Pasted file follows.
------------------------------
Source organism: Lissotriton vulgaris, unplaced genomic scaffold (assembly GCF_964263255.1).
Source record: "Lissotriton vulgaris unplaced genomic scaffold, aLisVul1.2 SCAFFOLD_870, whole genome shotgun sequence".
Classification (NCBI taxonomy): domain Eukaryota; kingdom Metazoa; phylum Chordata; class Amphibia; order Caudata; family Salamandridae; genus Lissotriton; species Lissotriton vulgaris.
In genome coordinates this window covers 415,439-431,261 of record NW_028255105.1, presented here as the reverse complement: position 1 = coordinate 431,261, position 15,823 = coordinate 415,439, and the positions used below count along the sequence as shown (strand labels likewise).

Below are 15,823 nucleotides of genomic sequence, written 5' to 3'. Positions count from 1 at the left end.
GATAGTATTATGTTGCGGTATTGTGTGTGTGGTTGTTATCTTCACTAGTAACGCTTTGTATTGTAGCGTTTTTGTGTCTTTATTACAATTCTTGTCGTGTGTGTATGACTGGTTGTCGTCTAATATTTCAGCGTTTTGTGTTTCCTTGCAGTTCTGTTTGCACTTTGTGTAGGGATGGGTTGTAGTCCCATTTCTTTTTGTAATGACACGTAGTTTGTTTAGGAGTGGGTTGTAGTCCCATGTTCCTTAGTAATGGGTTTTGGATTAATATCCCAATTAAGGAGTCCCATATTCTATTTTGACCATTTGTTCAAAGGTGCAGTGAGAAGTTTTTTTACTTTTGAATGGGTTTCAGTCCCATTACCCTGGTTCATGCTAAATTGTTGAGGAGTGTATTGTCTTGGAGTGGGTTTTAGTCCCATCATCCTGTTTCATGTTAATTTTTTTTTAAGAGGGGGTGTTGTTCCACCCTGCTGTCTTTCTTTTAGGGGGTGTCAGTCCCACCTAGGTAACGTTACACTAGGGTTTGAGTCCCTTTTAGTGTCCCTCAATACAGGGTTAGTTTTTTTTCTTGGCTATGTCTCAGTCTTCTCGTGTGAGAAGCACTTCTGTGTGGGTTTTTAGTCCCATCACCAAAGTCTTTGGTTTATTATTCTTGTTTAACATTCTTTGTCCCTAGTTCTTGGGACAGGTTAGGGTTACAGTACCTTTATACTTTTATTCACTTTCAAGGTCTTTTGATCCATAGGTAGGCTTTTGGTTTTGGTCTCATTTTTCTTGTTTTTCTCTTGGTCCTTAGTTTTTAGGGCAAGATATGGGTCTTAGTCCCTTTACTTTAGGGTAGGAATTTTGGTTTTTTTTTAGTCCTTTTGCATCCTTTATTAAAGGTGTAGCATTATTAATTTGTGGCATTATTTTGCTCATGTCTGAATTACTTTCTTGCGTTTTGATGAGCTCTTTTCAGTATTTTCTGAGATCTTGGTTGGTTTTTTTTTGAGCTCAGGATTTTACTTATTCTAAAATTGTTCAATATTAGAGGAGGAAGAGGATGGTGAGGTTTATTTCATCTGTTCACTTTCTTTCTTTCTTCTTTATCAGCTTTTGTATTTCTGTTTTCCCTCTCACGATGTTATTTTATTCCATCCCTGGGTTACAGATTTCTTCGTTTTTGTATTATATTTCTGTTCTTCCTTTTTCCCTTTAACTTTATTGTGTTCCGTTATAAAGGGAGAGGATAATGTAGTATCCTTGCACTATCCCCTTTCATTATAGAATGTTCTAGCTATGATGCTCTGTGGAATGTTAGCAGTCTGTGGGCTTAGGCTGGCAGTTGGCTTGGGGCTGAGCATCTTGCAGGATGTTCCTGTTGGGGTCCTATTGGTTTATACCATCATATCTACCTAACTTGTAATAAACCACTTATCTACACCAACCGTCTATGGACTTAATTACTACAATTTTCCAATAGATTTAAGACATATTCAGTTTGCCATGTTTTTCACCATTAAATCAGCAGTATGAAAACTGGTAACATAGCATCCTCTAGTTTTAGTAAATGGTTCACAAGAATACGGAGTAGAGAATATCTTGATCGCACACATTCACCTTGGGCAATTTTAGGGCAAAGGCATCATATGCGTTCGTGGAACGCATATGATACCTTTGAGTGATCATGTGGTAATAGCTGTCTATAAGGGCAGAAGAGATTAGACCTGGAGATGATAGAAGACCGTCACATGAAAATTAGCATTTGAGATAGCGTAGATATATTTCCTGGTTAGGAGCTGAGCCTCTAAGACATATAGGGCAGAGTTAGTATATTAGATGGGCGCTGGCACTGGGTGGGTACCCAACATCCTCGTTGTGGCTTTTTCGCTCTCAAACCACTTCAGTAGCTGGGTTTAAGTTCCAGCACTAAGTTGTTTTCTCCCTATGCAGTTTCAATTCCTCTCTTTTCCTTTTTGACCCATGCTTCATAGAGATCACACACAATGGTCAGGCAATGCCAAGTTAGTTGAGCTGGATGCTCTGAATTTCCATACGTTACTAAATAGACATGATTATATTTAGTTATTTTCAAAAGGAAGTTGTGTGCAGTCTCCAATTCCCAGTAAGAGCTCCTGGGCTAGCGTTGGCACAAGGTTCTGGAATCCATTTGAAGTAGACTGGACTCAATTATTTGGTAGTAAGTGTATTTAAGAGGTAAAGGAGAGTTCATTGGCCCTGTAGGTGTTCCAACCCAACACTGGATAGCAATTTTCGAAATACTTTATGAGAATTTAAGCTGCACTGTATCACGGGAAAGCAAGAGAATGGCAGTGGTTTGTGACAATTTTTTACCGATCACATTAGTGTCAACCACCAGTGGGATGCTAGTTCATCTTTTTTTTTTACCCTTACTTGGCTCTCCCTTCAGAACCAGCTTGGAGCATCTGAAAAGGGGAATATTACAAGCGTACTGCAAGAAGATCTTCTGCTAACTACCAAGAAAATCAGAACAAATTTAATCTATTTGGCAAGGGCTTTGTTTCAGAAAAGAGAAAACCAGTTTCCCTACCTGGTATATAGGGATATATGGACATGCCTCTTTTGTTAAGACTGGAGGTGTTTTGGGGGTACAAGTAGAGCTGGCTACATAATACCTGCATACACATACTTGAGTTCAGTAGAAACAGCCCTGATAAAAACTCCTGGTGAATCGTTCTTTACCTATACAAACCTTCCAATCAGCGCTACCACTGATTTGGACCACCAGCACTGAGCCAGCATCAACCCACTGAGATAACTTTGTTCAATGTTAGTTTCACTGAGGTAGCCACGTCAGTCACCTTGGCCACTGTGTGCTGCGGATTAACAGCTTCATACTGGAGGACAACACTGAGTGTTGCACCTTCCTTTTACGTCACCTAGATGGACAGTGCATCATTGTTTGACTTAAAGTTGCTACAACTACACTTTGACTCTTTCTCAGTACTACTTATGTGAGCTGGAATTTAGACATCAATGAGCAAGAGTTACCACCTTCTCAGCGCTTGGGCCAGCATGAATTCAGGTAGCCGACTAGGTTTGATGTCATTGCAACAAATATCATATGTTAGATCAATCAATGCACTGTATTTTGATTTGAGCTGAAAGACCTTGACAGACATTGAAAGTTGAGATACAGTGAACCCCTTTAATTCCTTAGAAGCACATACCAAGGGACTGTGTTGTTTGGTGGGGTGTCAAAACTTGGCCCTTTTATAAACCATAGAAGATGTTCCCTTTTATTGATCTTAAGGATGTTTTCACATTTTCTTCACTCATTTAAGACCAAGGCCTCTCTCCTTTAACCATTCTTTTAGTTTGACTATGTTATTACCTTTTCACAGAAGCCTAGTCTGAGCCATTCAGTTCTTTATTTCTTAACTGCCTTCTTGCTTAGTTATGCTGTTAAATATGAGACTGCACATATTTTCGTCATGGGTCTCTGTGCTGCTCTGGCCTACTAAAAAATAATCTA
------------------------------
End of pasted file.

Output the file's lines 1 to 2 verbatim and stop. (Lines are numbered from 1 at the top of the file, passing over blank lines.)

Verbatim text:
Source organism: Lissotriton vulgaris, unplaced genomic scaffold (assembly GCF_964263255.1).
Source record: "Lissotriton vulgaris unplaced genomic scaffold, aLisVul1.2 SCAFFOLD_870, whole genome shotgun sequence".